Beverly Hills Cop

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In a decade known for absurdly swole action heroes recklessly turning nameless bad guys into human doughnuts with enough firepower to overthrow Cuba, Beverly Hills Cop always stood somewhat apart as a breath of fresh air. Instead of featuring a leading man who made up for his monosyllabic nature with a fearsome bodycount, Beverly Hills Cop went a different route, harnessing the motor-mouthed smartarsery of stand up sensation Eddie Murphy as a cop who’s primary weapons is his fox-like guile and near-superhiman ability to bullshit his way through any situation.
If you need any affirmation about exactly how savvy this concept was, just remember that Sylvester Stallone was originally offered the role of Alex Foley but tried to rewrite the comedy into a far more violent tale into a project that eventually became the deliriously brutal (and noticably inferior) Cobra.

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Alex Foley is a cop in the crumbling cities of Detroit whose tactics of simply bludgeoning criminals into a state of confusion with his rapid-fire mouth often skirt dangerously on the edges of the law, but usually score results almost as much as it causes his Captain to have a full-on meltdown whevever he fucks up. However, when ex-con friend of his from childhood visits, he’s promptly killed while in Foley’s company due to some dodgy deals he’s been doing with some stolen German barer bonds from his even dodger bosses and so Axel, in the form of a “vaction” decides to find out exactly who these bosses are by driving his crappy blue Chevy Nova to the glittering streets of Beverly Hills and doing some personal investigating of his own.
Employing his quick wits by conning his way into a snazzy room at a posh hotel (quite the feat for a young black man dressed in a t-shirt and a hoodie in 1984), he quickly reconnects with another childhood friend, Jenny Summers and through her finds out that at the head of all this is art gallery owner – slash – smuggler, Victor Maitland, a vaguely reptilian criminal with all the warmth of a lizard encased within an iced up refrigerator.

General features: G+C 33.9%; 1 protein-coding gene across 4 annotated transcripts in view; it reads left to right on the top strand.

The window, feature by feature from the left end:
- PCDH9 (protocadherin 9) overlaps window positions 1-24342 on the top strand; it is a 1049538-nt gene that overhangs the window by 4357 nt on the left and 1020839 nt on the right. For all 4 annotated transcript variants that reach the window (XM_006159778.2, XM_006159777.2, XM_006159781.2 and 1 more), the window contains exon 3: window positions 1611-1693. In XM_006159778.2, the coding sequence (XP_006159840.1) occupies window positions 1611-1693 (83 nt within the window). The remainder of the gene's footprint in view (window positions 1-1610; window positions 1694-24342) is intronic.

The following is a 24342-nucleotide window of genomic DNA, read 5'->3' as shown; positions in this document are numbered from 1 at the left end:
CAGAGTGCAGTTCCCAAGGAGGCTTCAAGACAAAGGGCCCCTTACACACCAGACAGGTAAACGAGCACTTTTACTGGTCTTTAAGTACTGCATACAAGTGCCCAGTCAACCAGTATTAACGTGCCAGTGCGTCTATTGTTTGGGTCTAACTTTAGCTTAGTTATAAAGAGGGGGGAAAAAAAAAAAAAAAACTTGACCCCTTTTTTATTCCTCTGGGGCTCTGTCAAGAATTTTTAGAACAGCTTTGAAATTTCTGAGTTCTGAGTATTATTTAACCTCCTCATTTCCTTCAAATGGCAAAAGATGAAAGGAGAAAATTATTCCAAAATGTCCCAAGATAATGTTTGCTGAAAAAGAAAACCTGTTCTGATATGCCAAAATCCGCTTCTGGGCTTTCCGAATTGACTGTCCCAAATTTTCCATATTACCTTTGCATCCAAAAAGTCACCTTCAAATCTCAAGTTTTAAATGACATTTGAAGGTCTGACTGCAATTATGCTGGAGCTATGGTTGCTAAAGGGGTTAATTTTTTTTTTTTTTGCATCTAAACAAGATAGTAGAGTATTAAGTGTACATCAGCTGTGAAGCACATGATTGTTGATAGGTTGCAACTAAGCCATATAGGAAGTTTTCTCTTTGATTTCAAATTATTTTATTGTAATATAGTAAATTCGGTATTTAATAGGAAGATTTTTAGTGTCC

However, apart from the fact that he’s off duty and waaaay out of his jurisdiction, Axel’s main obstacle to bringing the incredibly well connected Maitland to justice is the Beverley Hills PD and the straight-as-an-arrow Lieutenant Bogomil who won’t budge from doing things strictly by the book. Assigning grumpy John Taggart and the childlike Billy Rosewood to keep an eye on Foley’s freewheeling antics, the two long suffering detectives first find themselves victims of his wacky, but good natured pranks, but as Foley gradually gets closer to what Maitland is truly up to, he’ll need to win the Precinct over to his brazen ways if he’s ever going to bring the bad guys down.

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While I’m an admitted fan of the massacre-happy, murderthons a lot of people think of when they picture an 80’s action film, there’s something undeniably appealing about a guy a fraction of the size of Arnold Schwarzenegger still bringing down the bad guys thanks to quick wits and a quicker mouth and there was literally no one on this earth more primed to flesh out Alex Foley than Eddie Murphy. Fresh from an eye-opening turn as the similarly loquacious Reggie Hammond in Walter Hill’s brutal 48 Hours, super-producers Don Simpson and Jerry Bruckheimer essentially ground down those rough edges and highlighted that superstar potential Murphy had shown in his smash hit stand up, Delirious, to give the cops and robbers genre a charismatic overhaul.